Days following the controversial and sudden decision of British Airways to suspend Cairo flights, the airline has announced that it would flights would return to normal operations following the week’s suspension.
The airline released an official statement in which it revealed its decision following security examinations.
“Following a thorough assessment of the security arrangements, we are pleased that our service to and from Cairo will resume from Friday,” the airline stated.
The abrupt decision by airways was mirrored by Lufthansa on Saturday but just for the day; the latter had suspended flights from the cities of Frankfurt and Munich to the Egyptian capital with little explanation.
Egyptian authorities heavily criticized the move which was not announced to the airport or the officials prior to coming into effect. TV presenters and Egypt’s Aviation Ministry also echoed the criticism, expressing that the decision was not communicated despite its consequences.
Foreign and local passengers discovered the decision, without prior notification, as they were attempting to check in.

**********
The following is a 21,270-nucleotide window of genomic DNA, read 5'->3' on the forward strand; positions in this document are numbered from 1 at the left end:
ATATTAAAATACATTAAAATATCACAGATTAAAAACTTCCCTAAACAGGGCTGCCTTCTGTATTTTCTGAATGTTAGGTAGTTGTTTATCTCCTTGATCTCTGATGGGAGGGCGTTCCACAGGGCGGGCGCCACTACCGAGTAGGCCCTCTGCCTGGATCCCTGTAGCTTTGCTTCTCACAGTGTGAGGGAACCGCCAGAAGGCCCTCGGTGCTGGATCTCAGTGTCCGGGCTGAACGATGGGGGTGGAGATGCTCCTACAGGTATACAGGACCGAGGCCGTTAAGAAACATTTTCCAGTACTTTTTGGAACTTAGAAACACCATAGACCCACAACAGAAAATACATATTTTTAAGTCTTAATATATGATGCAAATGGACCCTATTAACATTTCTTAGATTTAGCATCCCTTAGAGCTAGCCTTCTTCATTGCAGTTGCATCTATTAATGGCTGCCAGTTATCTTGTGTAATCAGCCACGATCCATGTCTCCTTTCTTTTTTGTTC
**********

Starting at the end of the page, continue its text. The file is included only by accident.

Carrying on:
An official from the regional office of British Airways, Regional Customer Service Manager of British Airways Sherif Barsoum revealed that the airline has suspended the flights to review its own security systems and that it was not a decision made by the UK Department of Transport, as per Egypt Today.
The decision, however, created frenzy among passengers and tourists alike as it implied security defaults within Cairo International Airport despite the latter’s attempts at significantly increasing its security measures for the last year.
Since then, UK Ambassador to Egypt Geoffrey Adams has apologized for not informing Cairo International Airport authorities.
According to Reuters, there had been a round of security inspection by British staff at Cairo airport on last week, just days following the updated travel advice and flight suspension on Saturday.
As with most travel advice coming from Australia, the US and a majority of European countries, travel to most sites in Sinai Peninsula was advised against. The Foreign Office, however, added travel to Sharm El Sheikh (by air) and the west of the Nile Delta.